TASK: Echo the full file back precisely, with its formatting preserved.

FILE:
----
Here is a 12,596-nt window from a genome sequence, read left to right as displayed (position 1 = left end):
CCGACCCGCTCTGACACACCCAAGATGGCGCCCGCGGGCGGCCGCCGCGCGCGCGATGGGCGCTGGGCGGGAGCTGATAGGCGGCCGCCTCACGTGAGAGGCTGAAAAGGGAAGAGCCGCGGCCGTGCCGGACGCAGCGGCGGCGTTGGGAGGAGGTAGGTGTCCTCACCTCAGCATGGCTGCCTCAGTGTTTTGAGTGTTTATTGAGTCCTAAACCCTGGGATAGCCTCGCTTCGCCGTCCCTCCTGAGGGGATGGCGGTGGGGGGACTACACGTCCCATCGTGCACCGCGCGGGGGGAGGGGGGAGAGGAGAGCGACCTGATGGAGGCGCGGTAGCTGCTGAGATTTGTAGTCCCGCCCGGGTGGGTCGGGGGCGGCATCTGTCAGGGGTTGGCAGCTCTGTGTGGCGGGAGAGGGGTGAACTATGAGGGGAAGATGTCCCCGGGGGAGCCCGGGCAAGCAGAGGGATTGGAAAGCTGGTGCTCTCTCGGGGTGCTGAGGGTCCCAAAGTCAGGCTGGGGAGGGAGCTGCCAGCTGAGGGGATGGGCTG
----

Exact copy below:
Here is a 12,596-nt window from a genome sequence, read left to right as displayed (position 1 = left end):
CCGACCCGCTCTGACACACCCAAGATGGCGCCCGCGGGCGGCCGCCGCGCGCGCGATGGGCGCTGGGCGGGAGCTGATAGGCGGCCGCCTCACGTGAGAGGCTGAAAAGGGAAGAGCCGCGGCCGTGCCGGACGCAGCGGCGGCGTTGGGAGGAGGTAGGTGTCCTCACCTCAGCATGGCTGCCTCAGTGTTTTGAGTGTTTATTGAGTCCTAAACCCTGGGATAGCCTCGCTTCGCCGTCCCTCCTGAGGGGATGGCGGTGGGGGGACTACACGTCCCATCGTGCACCGCGCGGGGGGAGGGGGGAGAGGAGAGCGACCTGATGGAGGCGCGGTAGCTGCTGAGATTTGTAGTCCCGCCCGGGTGGGTCGGGGGCGGCATCTGTCAGGGGTTGGCAGCTCTGTGTGGCGGGAGAGGGGTGAACTATGAGGGGAAGATGTCCCCGGGGGAGCCCGGGCAAGCAGAGGGATTGGAAAGCTGGTGCTCTCTCGGGGTGCTGAGGGTCCCAAAGTCAGGCTGGGGAGGGAGCTGCCAGCTGAGGGGATGGGCTG